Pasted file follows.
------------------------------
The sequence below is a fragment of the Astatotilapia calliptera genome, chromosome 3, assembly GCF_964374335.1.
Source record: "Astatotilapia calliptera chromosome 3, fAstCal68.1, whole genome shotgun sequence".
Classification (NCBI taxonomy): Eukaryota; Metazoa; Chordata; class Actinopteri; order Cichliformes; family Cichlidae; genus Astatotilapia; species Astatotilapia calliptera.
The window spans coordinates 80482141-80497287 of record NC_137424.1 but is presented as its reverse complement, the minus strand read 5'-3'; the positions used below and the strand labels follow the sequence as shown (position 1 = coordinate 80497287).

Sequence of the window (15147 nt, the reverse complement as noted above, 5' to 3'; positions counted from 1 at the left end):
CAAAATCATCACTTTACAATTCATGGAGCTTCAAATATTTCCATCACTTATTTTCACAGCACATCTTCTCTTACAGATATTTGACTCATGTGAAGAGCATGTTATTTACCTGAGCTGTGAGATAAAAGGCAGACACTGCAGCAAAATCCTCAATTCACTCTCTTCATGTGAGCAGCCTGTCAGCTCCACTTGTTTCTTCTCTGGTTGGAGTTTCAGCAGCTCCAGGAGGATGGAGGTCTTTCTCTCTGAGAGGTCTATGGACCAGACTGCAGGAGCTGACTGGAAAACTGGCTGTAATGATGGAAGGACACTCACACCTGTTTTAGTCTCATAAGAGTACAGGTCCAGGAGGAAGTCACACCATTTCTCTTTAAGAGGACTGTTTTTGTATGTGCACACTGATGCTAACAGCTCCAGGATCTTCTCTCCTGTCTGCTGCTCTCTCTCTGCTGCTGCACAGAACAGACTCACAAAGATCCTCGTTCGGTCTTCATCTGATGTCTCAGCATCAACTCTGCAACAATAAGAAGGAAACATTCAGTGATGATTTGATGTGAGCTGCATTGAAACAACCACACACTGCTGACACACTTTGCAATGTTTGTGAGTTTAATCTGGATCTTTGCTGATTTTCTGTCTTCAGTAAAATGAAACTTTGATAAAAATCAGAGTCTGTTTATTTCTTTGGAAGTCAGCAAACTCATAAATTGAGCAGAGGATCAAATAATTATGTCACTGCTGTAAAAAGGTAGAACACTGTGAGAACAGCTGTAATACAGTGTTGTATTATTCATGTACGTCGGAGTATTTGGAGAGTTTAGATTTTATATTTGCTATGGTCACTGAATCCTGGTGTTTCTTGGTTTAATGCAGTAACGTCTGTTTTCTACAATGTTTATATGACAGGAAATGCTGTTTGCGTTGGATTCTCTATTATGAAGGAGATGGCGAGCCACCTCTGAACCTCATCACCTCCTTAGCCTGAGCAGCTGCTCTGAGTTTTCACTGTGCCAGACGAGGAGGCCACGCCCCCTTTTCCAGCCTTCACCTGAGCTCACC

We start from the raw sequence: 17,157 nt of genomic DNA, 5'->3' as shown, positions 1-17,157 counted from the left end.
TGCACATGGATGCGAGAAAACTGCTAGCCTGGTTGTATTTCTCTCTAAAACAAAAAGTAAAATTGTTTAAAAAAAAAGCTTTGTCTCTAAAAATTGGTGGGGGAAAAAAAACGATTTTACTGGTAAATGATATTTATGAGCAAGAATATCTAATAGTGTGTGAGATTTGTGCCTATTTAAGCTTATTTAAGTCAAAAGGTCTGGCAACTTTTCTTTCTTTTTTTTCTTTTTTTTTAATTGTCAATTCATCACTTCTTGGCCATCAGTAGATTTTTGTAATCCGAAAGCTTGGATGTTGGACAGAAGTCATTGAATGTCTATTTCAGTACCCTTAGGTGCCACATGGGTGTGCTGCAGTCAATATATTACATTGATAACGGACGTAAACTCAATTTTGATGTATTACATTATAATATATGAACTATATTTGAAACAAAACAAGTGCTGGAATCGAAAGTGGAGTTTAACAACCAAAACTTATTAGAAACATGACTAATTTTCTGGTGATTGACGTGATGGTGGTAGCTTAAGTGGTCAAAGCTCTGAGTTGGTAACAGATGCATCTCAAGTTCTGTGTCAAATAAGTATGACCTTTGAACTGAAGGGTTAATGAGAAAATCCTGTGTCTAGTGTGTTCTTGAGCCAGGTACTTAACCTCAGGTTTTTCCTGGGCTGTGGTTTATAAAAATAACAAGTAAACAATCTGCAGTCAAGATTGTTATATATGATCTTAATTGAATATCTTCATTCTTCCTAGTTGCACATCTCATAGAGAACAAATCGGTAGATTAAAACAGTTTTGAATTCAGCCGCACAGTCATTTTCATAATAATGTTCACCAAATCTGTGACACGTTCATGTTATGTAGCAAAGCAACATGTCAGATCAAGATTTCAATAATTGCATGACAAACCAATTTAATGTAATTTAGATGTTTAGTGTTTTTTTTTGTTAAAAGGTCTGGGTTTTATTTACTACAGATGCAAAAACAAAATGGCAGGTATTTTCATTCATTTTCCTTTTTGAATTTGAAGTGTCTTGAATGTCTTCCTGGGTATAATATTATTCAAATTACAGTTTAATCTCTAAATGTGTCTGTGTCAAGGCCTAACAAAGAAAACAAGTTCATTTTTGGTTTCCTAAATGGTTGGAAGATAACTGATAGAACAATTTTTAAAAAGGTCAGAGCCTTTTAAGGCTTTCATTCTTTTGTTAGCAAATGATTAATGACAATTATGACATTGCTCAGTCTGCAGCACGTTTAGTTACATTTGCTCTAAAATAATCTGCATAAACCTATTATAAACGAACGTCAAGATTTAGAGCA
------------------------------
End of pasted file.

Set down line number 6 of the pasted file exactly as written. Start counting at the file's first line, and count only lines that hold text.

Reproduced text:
CAAAATCATCACTTTACAATTCATGGAGCTTCAAATATTTCCATCACTTATTTTCACAGCACATCTTCTCTTACAGATATTTGACTCATGTGAAGAGCATGTTATTTACCTGAGCTGTGAGATAAAAGGCAGACACTGCAGCAAAATCCTCAATTCACTCTCTTCATGTGAGCAGCCTGTCAGCTCCACTTGTTTCTTCTCTGGTTGGAGTTTCAGCAGCTCCAGGAGGATGGAGGTCTTTCTCTCTGAGAGGTCTATGGACCAGACTGCAGGAGCTGACTGGAAAACTGGCTGTAATGATGGAAGGACACTCACACCTGTTTTAGTCTCATAAGAGTACAGGTCCAGGAGGAAGTCACACCATTTCTCTTTAAGAGGACTGTTTTTGTATGTGCACACTGATGCTAACAGCTCCAGGATCTTCTCTCCTGTCTGCTGCTCTCTCTCTGCTGCTGCACAGAACAGACTCACAAAGATCCTCGTTCGGTCTTCATCTGATGTCTCAGCATCAACTCTGCAACAATAAGAAGGAAACATTCAGTGATGATTTGATGTGAGCTGCATTGAAACAACCACACACTGCTGACACACTTTGCAATGTTTGTGAGTTTAATCTGGATCTTTGCTGATTTTCTGTCTTCAGTAAAATGAAACTTTGATAAAAATCAGAGTCTGTTTATTTCTTTGGAAGTCAGCAAACTCATAAATTGAGCAGAGGATCAAATAATTATGTCACTGCTGTAAAAAGGTAGAACACTGTGAGAACAGCTGTAATACAGTGTTGTATTATTCATGTACGTCGGAGTATTTGGAGAGTTTAGATTTTATATTTGCTATGGTCACTGAATCCTGGTGTTTCTTGGTTTAATGCAGTAACGTCTGTTTTCTACAATGTTTATATGACAGGAAATGCTGTTTGCGTTGGATTCTCTATTATGAAGGAGATGGCGAGCCACCTCTGAACCTCATCACCTCCTTAGCCTGAGCAGCTGCTCTGAGTTTTCACTGTGCCAGACGAGGAGGCCACGCCCCCTTTTCCAGCCTTCACCTGAGCTCACC